From Crimea To Conflict: EU-Russia Standoff Fueled By Borders And Buildup – OpEd


In the period spanning from 2022 to 2024, the dynamic relationship between the European Union (EU) and Russia underwent a significant and convoluted evolution, mainly characterized by conflicts and territorial disagreements. It is crucial, in light of such a serious situation, that these matters be closely analyzed and that all of the parties affected thoroughly reflect upon the subsequent policy implications.

Russia’s 2014 acquisition of Crimea ignited intensifying hostility between the European Union and Russia, amplifying the amount of mutual suspicion while provoking increased militarization close to their mutual borders. In response, the EU enforced sanctions on select individuals and groups. These actions deepen the threat to the current world order and have a substantial chance of leading to outright conflict.

Moreover, long-lasting border disagreements have led to considerable disputes in the relationship between the EU and Russia. In tendered areas in Ukraine, the violence, death counts, and mass evictions from homes have fortified enmity between the two sides. The EU is very supportive of keeping Ukraine’s territorial nature unchanged, while Moscow has zero remorse for controlling virtually any state with military forces. However, with such clashing positions, the conflict will continue to happen.

To grasp the geopolitical setting of the European Union (EU) and Russia relationship requires a thorough investigation. Exploring multiple scales of the dispute, whether physical tensions or boundary complications, enables us to examine the implications of these practices on global and regional levels. To negotiate the multifarious nature of this situation, and contain its potential volatility, the extent of conflict resolution should be studied. Our goal, through a comprehensive analysis, will be to generate an inclusive and constructive dialogue that will defuse this conflict, while preserving the essential interests of both sides.

From 2022-24, military tensions and border disputes have been a consistent influence on EU-Russia relations. This current period is no different – both sides are generating risks of conflict. The EU loathes Russia’s actions close to its borders, deeming them provocative and destabilizing. From military exercises to airspace violations to increased naval patrols in the Baltic Sea region, Russia’s assertiveness corrodes trust and raises questions about its aims.

In return, the EU enforced measures aimed at bolstering the defense capabilities and unity of its member states. These measures concentrated on the increase in defense spending, improvement of coordination among the armed forces of member states, and the stationing of NATO forces in Eastern Europe. These measures aim to deter Russian aggression and offer protection and reassurance to EU member states in terms of their security. The presence of border disputes further complicates relationships between the EU and Russia, which are under significant strain. The reason that border disputes are such an important feature of the EU-Russia relationship is due to their effect on the region, as well as their emphasis on differing notions of sovereignty, self-determination, and territorial integrity.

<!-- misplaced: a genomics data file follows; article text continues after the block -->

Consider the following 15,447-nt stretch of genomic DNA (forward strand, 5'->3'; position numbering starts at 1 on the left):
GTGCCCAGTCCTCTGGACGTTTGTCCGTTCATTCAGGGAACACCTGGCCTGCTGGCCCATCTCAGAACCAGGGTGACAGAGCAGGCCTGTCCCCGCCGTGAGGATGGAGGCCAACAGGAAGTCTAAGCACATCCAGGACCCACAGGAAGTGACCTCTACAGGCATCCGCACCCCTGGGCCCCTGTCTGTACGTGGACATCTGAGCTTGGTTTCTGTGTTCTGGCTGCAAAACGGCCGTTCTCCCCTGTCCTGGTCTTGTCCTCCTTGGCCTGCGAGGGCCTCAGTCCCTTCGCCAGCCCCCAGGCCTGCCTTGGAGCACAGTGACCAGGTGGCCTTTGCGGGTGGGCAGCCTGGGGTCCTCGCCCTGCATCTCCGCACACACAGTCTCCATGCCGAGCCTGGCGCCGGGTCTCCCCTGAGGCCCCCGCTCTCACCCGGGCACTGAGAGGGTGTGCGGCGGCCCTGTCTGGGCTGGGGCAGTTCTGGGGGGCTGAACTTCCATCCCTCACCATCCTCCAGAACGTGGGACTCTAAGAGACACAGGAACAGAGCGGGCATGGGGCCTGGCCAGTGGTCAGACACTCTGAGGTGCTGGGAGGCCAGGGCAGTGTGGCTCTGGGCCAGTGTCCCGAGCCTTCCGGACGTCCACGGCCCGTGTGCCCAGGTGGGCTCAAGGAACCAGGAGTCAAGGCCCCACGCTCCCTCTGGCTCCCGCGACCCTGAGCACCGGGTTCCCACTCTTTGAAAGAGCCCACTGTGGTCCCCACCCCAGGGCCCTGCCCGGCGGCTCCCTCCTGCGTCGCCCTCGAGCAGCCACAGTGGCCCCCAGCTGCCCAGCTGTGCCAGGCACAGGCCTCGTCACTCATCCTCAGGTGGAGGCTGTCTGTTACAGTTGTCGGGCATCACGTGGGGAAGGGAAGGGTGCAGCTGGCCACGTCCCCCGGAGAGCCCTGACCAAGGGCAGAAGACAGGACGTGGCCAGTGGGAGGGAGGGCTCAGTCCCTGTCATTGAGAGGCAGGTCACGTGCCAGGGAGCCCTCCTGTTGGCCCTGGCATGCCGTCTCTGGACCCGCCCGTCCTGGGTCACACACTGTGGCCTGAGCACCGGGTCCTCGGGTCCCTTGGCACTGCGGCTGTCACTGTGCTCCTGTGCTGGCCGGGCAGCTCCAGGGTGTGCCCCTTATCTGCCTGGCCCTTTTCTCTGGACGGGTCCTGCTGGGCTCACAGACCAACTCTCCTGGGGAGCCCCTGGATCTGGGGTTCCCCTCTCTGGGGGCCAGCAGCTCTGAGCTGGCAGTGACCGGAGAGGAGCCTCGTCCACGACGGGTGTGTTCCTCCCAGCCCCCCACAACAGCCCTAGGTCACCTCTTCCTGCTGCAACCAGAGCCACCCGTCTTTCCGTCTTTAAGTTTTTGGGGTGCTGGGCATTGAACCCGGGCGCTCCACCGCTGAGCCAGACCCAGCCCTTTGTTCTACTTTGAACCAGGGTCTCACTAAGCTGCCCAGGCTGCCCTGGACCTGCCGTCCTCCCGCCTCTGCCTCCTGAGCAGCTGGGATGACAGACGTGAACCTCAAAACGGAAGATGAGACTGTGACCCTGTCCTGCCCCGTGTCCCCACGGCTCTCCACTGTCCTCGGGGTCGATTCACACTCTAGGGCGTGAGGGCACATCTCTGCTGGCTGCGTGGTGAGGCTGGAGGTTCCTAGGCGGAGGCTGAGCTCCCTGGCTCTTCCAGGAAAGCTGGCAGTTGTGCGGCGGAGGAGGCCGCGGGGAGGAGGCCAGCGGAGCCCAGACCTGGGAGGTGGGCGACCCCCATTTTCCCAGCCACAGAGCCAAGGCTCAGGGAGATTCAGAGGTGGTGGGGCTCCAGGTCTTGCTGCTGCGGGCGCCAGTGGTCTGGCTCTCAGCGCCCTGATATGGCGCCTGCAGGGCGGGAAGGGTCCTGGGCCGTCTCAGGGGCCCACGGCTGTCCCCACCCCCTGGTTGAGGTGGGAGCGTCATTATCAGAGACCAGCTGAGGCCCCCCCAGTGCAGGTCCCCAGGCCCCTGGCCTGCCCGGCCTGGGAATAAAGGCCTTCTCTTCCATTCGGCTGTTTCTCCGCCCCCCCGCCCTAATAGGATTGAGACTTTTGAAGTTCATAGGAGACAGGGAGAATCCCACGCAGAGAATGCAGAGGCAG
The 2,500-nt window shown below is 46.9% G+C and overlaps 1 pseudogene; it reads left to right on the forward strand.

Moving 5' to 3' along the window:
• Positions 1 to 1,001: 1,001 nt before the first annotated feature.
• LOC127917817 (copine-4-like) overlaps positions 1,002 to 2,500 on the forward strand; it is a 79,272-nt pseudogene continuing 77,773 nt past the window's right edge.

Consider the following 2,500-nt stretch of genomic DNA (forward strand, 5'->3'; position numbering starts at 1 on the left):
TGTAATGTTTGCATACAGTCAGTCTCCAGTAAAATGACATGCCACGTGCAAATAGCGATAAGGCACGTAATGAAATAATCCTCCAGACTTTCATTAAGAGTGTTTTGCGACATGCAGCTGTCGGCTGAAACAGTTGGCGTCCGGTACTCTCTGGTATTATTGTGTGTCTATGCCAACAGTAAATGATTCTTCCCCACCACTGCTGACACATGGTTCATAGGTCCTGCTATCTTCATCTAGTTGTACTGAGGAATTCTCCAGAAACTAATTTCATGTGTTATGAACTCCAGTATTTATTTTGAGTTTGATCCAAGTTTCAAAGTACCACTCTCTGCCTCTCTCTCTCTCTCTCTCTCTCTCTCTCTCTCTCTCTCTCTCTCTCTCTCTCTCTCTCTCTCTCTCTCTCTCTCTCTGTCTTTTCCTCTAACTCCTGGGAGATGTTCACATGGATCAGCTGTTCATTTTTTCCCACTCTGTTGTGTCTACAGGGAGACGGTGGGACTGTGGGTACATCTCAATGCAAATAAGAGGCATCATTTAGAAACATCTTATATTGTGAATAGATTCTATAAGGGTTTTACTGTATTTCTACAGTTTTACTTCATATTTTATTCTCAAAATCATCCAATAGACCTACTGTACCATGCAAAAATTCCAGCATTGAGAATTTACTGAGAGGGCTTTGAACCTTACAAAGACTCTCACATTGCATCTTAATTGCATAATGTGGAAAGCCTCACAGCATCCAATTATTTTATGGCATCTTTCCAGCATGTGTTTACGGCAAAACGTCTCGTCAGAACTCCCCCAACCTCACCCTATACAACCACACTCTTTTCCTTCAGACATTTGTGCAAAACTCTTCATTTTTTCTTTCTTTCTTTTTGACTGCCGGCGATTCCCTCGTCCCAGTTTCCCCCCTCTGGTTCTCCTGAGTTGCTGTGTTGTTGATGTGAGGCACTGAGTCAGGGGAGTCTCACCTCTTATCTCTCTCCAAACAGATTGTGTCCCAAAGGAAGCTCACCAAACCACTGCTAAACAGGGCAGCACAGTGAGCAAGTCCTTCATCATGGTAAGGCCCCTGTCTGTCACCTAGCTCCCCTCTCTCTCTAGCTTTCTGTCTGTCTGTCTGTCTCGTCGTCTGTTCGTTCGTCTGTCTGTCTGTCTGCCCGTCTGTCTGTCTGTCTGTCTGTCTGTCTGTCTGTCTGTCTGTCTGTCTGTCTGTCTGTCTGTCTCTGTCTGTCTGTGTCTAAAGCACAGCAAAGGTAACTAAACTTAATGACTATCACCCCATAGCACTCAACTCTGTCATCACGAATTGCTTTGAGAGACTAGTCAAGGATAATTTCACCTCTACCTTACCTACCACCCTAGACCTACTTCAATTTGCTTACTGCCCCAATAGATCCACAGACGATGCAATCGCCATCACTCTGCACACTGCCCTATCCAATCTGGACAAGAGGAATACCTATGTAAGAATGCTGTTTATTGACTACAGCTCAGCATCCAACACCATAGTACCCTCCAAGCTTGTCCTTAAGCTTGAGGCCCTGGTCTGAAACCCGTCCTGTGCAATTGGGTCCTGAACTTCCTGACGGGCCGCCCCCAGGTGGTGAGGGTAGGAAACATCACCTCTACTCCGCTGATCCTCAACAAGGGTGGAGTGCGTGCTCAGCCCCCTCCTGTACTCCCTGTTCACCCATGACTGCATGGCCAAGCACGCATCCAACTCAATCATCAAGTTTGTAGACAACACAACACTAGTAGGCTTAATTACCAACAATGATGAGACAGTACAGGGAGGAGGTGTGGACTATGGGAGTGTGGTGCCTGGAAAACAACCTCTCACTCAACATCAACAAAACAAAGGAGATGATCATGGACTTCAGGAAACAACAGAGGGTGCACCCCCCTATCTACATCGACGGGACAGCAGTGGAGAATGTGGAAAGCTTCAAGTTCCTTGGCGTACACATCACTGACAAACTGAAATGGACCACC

A primary example of this argument is Russia’s annexation of Crimea in 2014, which the EU doesn’t acknowledge and persistently denies. The aftereffects of this disagreement result in hostility as Russia retains control of Crimea despite the EU’s sanctions. Furthermore, border issues persist in countries such as Ukraine and Georgia. In Georgia, regions such as South Ossetia and Abkhazia are controlled by Russian-backed separatists while Georgia attempts to preserve these regions as part of its territory. A parallel situation ensues in Ukraine as separatist movements in Donetsk and Luhansk complicate border disputes.

Rising tensions not just between the EU and Russia, but within the Union itself, stem from these conflicts as member states aim to show solidarity with states undergoing turmoil. Employing a diplomatic strategy, therefore, becomes vital toward either dialogue or more strife. By not pursuing peaceful discussions, a lasting peace between the EU and Russia remains unattainable.

In conclusion, the present EU-Russia relationship consists of extreme tensions, especially due to border disputes. The EU’s stern position on Russia is based on its obligation to provide security and territorial integrity for its member states. The military tensions and escalations are mainly outcomes of Russia’s actions: the annexation of Crimea and the continuous support for separatist movements in Eastern Ukraine. It is not just a breach of international law, but also leading regional instability, which urges the diplomatic ways to settle these conflicts and lead them back into a favorable situation.

The opinions expressed in this article are the author’s own.


  • EU-Russia Relations, 1999-2015: From Courtship to Confrontation by Kees van den Bos Routledge.
  • The history of Russia-European Union relations by Richard Sakwa Taylor & Francis 
  • The different faces of power in European Union–Russia relations JSTOR
  • EU-Russia Relations in Crisis: Understanding Diverging Perceptions Routledge

Simon Hutagalung

Simon Hutagalung is a retired diplomat from the Indonesian Foreign Ministry and received his master's degree in political science and comparative politics from the City University of New York. The opinions expressed in his articles are his own.

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